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VINCI Airports – Traffic at 30 September 2022
- Passenger traffic in Q3 2022 is 85% higher than in Q3 2021; the gap compared to 2019 has narrowed to 22%, i.e. 5 points better than in Q2 2022
- Traffic was vigorous this summer in Europe, where operational disruptions remained limited in the Group’s airports, and at the Central American and Caribbean airports, where traffic is now higher than in 2019
- Traffic growth in Asia remains limited but may pick up faster this winter with the gradual easing of restrictions in several countries.
(In the paragraphs below, unless otherwise indicated, variations refer to traffic levels in Q3 2022 compared to the same period in 2019)
Over 56 million passengers travelled through VINCI Airports’ network in Q3 2022, i.e. 85% more than in Q3 2021 (and 22% less than in 2019). Tourism and VFR travel are back at their 2019 levels. The momentum at European airports is now stronger than that in the other regions, as a result of faster recovery and significantly higher load factors on flights than in other regions (the average load factor is 85%). The airports in Central America and the Caribbean are consolidating the market shares they gained during the crisis and handled all-time-high numbers of passengers in Q3 2022. The expected easing of travel restrictions in Asia should help international traffic in that region to pick up this winter season.
Traffic continued to recover this summer in Europe, backed by strong demand and notwithstanding the operational issues that some airlines faced.
The airports in Portugal attracted over 18 million passengers this summer, i.e. practically as many as in summer 2019. Traffic at Porto (up 2%) and Funchal on Madeira Island (up 31%) was even higher than in summer 2019. Traffic at London Gatwick continued to climb back to pre-crisis levels. Operational disruptions were limited despite the steep increase in traffic. Many airlines, notably including low-cost ones, had decided to step up their capacity at Gatwick this summer (easyJet added 3%, Vueling added 58%, Wizz increased it 4.7-fold). Plans to add capacity on long-haul international flights (by British Airways, Norse Atlantic, Emirates, Delta Airlines and Bamboo Airways) should support traffic growth over the coming months. Traffic at Belgrade airport hovered very close to its pre-crisis levels, particularly due to flights out of Europe (e.g. Turkey, up 43%). In France, traffic at Nantes and Lyon continued to grow, with buoyant demand for flights to several international destinations including Greece (up 1.8% at Lyon, up 5.7% at Nantes) and Turkey (up 24% at Lyon), even though the figures were affected by cuts in capacity on some domestic lines.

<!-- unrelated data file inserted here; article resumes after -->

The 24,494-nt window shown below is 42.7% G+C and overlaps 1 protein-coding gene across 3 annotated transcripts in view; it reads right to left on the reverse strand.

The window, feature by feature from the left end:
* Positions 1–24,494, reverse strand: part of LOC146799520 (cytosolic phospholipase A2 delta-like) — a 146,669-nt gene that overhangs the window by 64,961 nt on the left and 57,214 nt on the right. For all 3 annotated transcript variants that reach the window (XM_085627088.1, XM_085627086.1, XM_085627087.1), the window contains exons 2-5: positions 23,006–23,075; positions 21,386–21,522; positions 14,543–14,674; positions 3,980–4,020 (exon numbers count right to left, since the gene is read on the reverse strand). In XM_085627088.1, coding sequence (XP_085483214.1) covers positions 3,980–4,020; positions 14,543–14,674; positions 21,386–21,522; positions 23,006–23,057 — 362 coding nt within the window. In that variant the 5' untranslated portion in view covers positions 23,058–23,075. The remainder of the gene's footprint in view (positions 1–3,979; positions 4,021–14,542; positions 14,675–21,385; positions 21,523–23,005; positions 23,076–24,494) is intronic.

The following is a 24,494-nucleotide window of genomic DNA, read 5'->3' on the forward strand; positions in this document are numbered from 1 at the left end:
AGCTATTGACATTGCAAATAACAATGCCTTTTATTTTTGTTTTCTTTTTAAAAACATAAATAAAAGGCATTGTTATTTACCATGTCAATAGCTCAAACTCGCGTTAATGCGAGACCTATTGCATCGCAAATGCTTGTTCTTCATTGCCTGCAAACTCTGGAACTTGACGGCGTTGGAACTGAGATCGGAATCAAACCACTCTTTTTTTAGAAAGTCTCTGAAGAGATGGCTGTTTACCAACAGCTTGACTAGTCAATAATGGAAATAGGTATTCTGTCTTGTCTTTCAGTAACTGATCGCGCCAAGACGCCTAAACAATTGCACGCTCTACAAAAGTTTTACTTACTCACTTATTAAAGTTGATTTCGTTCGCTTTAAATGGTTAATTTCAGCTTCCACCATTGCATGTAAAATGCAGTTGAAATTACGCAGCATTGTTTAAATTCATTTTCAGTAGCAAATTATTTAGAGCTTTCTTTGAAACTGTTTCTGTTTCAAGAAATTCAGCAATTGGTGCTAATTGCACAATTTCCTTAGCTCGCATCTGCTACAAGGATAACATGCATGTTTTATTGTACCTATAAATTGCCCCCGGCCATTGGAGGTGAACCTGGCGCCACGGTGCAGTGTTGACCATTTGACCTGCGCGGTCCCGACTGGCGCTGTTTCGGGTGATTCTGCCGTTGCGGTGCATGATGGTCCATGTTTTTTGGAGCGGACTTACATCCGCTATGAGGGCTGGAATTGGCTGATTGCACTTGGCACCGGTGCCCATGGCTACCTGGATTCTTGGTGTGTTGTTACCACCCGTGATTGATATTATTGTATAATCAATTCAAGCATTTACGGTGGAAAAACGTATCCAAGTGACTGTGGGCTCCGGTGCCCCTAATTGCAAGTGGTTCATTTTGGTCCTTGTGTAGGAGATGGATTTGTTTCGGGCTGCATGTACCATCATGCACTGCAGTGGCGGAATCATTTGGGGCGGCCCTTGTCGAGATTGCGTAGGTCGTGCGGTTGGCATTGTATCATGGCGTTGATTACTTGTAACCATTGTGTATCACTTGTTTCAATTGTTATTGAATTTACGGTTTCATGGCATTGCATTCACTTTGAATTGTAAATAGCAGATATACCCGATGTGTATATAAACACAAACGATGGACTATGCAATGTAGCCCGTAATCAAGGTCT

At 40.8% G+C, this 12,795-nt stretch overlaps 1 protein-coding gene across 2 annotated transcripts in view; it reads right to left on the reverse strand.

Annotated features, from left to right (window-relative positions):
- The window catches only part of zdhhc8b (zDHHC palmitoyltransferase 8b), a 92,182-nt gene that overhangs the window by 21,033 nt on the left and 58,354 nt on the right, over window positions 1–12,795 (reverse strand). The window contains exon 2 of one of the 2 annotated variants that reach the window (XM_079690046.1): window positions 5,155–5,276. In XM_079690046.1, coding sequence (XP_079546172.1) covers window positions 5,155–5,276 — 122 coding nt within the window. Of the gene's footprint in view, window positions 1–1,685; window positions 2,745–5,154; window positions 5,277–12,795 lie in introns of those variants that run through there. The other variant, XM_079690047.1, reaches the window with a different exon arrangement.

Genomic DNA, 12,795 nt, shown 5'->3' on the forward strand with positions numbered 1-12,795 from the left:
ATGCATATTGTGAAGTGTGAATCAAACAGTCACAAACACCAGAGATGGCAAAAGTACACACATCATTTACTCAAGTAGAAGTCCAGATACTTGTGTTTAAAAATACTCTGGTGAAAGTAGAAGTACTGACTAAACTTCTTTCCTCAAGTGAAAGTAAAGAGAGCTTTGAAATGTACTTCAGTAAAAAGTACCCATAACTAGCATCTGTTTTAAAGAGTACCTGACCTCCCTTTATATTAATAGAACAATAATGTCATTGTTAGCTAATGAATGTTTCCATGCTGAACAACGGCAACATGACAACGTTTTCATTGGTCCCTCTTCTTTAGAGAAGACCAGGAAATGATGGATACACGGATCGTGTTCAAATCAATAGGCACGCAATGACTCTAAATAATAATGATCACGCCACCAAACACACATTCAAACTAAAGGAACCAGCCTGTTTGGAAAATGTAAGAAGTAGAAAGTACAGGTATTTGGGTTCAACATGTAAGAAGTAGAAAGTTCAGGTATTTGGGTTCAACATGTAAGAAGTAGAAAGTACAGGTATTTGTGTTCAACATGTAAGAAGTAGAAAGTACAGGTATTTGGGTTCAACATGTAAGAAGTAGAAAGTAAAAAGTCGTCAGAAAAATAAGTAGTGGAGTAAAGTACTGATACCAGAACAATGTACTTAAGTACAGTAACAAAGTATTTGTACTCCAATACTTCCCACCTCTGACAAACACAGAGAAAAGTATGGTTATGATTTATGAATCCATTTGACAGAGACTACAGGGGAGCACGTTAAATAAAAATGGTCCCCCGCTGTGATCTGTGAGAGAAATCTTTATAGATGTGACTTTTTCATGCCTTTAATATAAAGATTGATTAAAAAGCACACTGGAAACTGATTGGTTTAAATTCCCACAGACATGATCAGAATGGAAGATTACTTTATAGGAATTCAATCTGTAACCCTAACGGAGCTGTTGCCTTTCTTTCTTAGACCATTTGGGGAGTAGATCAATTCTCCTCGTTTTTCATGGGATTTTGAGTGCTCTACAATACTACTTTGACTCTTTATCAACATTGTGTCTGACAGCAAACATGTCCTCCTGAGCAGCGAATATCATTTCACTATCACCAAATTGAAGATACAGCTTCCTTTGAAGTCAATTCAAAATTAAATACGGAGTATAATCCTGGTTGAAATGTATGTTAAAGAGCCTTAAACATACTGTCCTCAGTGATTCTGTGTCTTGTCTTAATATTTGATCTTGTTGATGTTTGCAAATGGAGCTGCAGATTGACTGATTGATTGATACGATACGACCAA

Traffic at the airports in the Dominican Republic remained above the levels it had reached in 2019, thanks to strong demand for flights to and from the United States and Spain (up 9.6% and up 39% respectively). Traffic is growing very sharply at Dominican airports: 22 new lines have started up or will start up in 2022, and Arajet, a new airline based in Santo Domingo, has started operations. Traffic at Guanacaste in Costa Rica also continued to rise in Q3 and is now substantially higher than in 2019 (up 41% in September).
Traffic at airports in Asia is still behind that in other regions, but could increase over the coming months when travel restrictions are relaxed in Japan, South Korea, Hong Kong and Taiwan. In Japan, domestic traffic in Q3 was about 20% below its 2019 level and international traffic remained soft. With the lifting PRESS CONTACT +33 (0)1 57 98 62 90 email@example.com of all restrictions on incoming travel in Japan from 11 October, many airlines (including ANA, JAL and Air Asia) have already announced that they will increase capacity in the next few months. Traffic at the airports in Cambodia grew slightly on the back of flights to and from Thailand (down 40%) and Singapore (down 16%) but is still lagging, traffic to and from China remaining low.